I have been a firm believer in the idea that everyone has the capacity to be creative so I read a piece on The Conversation discussing how creativity doesn’t occur in a vacuum with great interest. In particular, the article discusses Edward P. Clapp, of Harvard University’s Project Zero reflections on a recent Beatles documentary which employed lengthy archival footage of the band’s work creating the Let It Be album. Clapp asserts that songs like “Get Back,” sprung forth from Paul McCartney’s mind in two minutes, as a result of years of social context and the artistic dynamics in the room.

But he also emphasizes principles highlighted by researchers who have examined the phenomena of creativity: in this solitary time, they draw on past collaborations. They also engage with the technologies or tools of predecessors and they “work in relation to an often complex polyphony of current and historical audiences.”

For example, there was a social movement in England at the time to have black immigrants from former colonies to go back to their countries.  Likewise there is a pervasive undercurrent of class distinctions in England which can lead to a sense of imposter syndrome.  Apparently, McCartney’s desire to get back to live touring is a frequent topic of discussion in the documentary.  And, of course, the band was going through a fair bit of conflict and tension during the recording of the album.

Similarly, during the “Let It Be,” recording sessions, the band played/jammed on over 400 tunes of all genres, all of which created a mood and informed how the members and participating musicians were thinking and processing the experience.

Making Venue Upgrades Pleasant For Everyone

I don’t remember exactly how, but I became aware of a grant program administered by the Community Foundation for Greater Atlanta (CFGA) called “A Place to Perform,” which supports the efforts of arts groups to access performing arts spaces.

A Place to Perform is an initiative of the Community Foundation for Greater Atlanta  created after the theatre space of the 14th Street Playhouse became unavailable to a wide range of Atlanta’s nonprofit performing arts organizations. Historically, A Place to Perform has provided grants to nonprofit arts organizations to assist them financially in gaining access to performance venues so they can produce performing arts experiences for the public throughout the metro Atlanta region.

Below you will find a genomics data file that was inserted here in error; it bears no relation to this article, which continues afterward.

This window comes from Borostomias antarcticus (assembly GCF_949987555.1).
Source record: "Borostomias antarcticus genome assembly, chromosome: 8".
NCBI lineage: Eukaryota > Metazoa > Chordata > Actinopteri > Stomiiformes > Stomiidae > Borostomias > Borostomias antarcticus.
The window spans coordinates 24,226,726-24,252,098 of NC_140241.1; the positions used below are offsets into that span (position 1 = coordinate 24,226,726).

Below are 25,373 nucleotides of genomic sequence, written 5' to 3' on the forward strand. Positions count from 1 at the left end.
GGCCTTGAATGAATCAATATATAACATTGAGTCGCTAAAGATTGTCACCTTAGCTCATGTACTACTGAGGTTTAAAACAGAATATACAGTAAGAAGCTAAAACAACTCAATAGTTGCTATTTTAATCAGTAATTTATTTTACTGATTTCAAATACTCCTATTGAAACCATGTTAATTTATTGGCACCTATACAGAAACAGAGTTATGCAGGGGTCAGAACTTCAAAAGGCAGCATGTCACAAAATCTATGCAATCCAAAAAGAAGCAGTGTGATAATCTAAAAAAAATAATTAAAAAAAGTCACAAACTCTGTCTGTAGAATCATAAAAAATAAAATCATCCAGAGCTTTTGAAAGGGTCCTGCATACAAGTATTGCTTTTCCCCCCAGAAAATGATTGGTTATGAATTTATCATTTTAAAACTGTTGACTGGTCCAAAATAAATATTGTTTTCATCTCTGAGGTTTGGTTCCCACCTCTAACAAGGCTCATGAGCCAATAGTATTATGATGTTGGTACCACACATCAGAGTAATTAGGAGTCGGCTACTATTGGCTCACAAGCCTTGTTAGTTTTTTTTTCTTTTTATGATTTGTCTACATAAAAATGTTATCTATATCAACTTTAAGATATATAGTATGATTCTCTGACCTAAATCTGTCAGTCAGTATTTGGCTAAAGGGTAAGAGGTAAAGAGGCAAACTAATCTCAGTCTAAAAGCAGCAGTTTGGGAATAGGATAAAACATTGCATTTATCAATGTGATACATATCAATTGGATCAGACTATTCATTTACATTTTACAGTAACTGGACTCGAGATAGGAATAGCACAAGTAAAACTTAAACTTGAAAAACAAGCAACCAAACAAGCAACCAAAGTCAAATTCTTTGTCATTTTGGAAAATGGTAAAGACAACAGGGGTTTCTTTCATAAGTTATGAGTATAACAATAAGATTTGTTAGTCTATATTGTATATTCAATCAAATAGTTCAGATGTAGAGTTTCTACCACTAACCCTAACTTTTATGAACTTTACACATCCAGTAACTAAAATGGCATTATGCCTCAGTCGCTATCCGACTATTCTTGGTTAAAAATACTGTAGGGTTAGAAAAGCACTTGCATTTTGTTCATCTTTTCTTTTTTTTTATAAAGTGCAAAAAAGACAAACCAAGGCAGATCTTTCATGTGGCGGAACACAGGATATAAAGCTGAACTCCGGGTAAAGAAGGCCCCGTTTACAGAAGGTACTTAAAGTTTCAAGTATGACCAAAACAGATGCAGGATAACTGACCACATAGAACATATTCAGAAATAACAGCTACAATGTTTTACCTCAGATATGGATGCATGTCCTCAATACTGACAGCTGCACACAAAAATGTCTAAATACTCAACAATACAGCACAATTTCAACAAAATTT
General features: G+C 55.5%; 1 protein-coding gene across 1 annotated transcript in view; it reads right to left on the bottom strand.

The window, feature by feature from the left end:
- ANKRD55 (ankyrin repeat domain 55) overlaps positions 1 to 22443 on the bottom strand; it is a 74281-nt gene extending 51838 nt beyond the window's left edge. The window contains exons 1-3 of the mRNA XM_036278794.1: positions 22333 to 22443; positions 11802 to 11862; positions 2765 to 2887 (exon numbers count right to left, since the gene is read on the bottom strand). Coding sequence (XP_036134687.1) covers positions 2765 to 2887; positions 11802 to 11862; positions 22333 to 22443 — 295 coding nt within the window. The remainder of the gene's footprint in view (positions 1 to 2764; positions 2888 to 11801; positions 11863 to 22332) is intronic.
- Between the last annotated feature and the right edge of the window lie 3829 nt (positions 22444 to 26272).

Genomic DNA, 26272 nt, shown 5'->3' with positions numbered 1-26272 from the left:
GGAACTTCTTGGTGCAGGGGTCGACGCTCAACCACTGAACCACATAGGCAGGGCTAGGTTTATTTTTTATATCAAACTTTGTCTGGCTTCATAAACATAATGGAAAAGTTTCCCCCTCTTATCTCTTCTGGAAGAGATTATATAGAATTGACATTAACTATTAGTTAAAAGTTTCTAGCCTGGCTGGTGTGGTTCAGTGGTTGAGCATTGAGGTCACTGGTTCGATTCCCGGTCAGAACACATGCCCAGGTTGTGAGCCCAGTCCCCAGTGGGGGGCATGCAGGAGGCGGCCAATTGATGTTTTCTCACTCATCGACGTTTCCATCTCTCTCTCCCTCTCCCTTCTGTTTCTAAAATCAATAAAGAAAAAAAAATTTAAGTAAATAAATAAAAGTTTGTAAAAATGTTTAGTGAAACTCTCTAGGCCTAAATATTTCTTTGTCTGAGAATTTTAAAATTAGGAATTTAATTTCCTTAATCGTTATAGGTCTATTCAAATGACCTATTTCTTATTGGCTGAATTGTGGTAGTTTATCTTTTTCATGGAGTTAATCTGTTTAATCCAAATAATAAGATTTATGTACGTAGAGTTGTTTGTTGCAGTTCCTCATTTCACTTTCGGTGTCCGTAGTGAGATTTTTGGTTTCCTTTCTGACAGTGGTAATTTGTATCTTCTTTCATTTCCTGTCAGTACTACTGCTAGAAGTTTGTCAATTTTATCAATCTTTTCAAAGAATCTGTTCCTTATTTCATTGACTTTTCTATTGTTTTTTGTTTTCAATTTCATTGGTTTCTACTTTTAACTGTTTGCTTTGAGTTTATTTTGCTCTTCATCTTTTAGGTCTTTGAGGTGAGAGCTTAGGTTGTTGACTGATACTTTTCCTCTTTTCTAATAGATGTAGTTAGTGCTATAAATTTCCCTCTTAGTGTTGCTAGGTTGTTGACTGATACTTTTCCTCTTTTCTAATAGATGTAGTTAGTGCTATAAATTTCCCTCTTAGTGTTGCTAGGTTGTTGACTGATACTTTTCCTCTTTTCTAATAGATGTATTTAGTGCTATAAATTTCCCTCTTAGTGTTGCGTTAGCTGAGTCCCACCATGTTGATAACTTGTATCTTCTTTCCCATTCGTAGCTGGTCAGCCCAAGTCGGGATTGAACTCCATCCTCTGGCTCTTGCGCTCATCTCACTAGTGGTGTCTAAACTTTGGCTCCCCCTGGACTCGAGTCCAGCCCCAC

This struck me as a great idea. Throughout my career I have frequently worked with groups who were looking to take the next step up from where ever they had been performing before. Often it was because they were attracting audiences that were too large for the spaces they used in the past or they wanted to do a show with higher production values.

Thinking about these experiences, it occurred it me that a program like the one for Greater Atlanta should also offer additional funding or include the services of some sort of guide/stage manager/technical adviser to help groups make this sort of transition.

A problem the venue staff of places at which I have worked repeatedly encountered with groups trying to make a transition from a space with smaller audience and technical capacities was a disconnect between what they envisioned and how to accomplish it.  Now granted, we often ran into the same issue with some repeat renters who seemed to start from square one year after year, but at least we had notes from early shows upon which to build.

With brand new renters it often difficult to just get to the point of creating an accurate estimate for equipment and especially labor.  Having a lighting and sound change, a curtain flying in while a set piece flies out and microphone packs being transitioned to other people can mean 10 people paying very close attention to what is going on where you had three at the smaller venue you were at previously.

If a grant program paid an experienced person to sit down and talk through your vision with you and then communicate that to the venue or even fund the person to coordinate those details through the run of the show as a stage manager or production designer, that would help the whole experience run smoother for everyone.

And yes, there is nothing keeping groups from including that in their grant application –except they don’t know that it will be helpful to have a consultant. Best approach might be to have something in the grant application and any applicant Q&A sessions encouraging people to think about whether they might need help and including it in their budgets.

This is not to say that venue staff can’t help. Every place I have worked, the staff has been willing to provide advice and patiently work with new groups. In a couple cases, staff has provided planning documents and templates which cut days off the rehearsal process.  The biggest problem has always been surprise additions which ends up over working the staff and raising the final bill for renters.